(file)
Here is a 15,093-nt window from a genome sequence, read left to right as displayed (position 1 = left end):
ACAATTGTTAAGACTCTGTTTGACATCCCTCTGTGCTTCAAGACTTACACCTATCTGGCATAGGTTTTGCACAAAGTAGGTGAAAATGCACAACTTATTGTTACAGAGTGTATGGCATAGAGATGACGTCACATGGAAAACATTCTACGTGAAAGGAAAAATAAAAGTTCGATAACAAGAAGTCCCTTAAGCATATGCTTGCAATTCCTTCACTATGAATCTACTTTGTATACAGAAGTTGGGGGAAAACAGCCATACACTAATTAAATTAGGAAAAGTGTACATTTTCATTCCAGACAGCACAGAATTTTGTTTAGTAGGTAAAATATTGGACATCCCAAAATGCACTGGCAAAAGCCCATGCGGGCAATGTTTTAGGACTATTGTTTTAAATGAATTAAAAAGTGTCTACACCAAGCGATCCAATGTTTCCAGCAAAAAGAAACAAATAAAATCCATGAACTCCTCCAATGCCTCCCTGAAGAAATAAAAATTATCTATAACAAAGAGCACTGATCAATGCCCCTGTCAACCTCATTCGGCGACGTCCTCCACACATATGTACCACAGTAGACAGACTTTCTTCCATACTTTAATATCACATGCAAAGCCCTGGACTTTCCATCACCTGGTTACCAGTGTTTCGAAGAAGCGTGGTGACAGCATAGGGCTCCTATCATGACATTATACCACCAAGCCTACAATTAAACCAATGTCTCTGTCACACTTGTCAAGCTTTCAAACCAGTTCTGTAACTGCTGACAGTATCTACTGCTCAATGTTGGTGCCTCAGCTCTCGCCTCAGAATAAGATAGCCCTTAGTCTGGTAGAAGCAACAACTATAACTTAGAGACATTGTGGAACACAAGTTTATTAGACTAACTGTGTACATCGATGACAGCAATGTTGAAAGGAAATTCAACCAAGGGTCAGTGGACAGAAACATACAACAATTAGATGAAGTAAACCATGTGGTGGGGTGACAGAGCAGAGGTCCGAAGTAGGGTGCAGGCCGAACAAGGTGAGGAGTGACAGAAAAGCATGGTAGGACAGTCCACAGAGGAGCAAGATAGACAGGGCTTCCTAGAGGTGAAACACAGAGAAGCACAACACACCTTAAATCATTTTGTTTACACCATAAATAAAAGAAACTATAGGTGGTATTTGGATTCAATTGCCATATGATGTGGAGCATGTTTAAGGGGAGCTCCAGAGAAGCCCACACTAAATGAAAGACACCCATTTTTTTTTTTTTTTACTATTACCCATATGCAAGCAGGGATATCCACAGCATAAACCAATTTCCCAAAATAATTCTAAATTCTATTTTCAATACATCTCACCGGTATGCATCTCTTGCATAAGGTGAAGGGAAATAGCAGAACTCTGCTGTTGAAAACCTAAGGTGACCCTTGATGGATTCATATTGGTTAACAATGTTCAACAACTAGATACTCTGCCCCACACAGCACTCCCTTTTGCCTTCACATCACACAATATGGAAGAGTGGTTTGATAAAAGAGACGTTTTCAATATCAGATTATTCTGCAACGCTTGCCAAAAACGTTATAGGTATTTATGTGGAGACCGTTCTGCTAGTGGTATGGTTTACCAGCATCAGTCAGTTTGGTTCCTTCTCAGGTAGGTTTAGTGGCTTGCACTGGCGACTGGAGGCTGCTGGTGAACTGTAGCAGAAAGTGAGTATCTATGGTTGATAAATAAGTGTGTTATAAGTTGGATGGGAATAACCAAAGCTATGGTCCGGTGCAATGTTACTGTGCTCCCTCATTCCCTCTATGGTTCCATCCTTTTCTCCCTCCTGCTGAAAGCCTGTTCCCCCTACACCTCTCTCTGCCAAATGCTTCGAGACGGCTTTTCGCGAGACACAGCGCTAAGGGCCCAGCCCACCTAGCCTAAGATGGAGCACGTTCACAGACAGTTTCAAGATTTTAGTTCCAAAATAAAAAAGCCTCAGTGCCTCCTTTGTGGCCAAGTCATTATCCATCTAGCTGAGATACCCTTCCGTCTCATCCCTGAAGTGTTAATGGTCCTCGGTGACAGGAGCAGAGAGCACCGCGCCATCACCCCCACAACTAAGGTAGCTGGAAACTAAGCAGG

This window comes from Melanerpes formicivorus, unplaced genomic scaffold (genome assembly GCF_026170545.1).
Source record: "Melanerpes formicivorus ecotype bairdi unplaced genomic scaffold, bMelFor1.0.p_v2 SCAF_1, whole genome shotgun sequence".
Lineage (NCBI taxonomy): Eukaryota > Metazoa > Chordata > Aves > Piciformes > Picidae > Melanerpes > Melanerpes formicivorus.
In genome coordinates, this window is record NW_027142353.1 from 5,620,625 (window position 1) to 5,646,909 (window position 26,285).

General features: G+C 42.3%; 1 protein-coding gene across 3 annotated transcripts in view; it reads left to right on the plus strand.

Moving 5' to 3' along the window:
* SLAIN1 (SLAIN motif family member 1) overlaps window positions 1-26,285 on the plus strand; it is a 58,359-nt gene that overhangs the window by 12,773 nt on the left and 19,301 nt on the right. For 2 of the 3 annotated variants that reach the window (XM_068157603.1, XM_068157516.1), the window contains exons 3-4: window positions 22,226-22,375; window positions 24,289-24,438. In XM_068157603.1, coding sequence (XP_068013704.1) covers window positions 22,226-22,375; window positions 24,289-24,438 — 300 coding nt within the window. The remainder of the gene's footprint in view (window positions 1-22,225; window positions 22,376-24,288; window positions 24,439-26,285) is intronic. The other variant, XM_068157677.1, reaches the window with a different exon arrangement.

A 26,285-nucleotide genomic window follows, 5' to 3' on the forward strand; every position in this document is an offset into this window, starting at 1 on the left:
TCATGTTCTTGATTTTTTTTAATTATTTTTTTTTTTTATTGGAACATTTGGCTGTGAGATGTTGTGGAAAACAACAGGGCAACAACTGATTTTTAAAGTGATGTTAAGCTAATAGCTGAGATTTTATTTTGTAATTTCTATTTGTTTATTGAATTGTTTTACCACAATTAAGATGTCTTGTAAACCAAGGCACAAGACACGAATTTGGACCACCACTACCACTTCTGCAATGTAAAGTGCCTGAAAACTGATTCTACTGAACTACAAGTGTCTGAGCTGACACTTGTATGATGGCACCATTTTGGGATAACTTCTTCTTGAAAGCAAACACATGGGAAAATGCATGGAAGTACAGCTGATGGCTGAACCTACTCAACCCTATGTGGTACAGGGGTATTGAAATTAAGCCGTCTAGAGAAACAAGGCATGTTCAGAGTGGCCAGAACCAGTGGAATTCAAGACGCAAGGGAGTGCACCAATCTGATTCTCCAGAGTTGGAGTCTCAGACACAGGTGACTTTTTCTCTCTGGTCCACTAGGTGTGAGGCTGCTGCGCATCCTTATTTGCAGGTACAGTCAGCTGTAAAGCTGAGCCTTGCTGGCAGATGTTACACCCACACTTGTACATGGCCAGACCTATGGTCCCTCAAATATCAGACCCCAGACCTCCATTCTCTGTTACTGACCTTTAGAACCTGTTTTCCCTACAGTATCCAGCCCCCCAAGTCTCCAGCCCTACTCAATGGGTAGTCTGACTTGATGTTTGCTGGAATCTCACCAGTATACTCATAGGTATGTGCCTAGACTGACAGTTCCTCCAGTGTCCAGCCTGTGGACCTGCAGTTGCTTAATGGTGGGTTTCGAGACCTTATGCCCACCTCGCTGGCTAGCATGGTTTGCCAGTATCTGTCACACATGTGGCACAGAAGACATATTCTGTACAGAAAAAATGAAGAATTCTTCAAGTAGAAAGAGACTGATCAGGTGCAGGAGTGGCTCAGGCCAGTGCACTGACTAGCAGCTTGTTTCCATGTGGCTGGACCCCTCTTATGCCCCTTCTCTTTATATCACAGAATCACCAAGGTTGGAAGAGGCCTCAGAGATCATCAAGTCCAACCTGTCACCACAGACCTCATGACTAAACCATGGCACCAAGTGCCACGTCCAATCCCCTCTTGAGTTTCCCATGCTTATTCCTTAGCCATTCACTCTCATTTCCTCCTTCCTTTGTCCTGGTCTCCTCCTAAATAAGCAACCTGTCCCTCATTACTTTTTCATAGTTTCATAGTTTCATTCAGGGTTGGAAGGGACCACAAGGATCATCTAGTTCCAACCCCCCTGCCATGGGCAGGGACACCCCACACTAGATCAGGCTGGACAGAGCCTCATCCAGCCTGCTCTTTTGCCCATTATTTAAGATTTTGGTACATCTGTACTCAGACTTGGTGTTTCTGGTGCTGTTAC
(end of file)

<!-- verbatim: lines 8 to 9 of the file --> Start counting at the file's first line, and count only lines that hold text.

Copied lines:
Moving 5' to 3' along the window:
* SLAIN1 (SLAIN motif family member 1) overlaps window positions 1-26,285 on the plus strand; it is a 58,359-nt gene that overhangs the window by 12,773 nt on the left and 19,301 nt on the right. For 2 of the 3 annotated variants that reach the window (XM_068157603.1, XM_068157516.1), the window contains exons 3-4: window positions 22,226-22,375; window positions 24,289-24,438. In XM_068157603.1, coding sequence (XP_068013704.1) covers window positions 22,226-22,375; window positions 24,289-24,438 — 300 coding nt within the window. The remainder of the gene's footprint in view (window positions 1-22,225; window positions 22,376-24,288; window positions 24,439-26,285) is intronic. The other variant, XM_068157677.1, reaches the window with a different exon arrangement.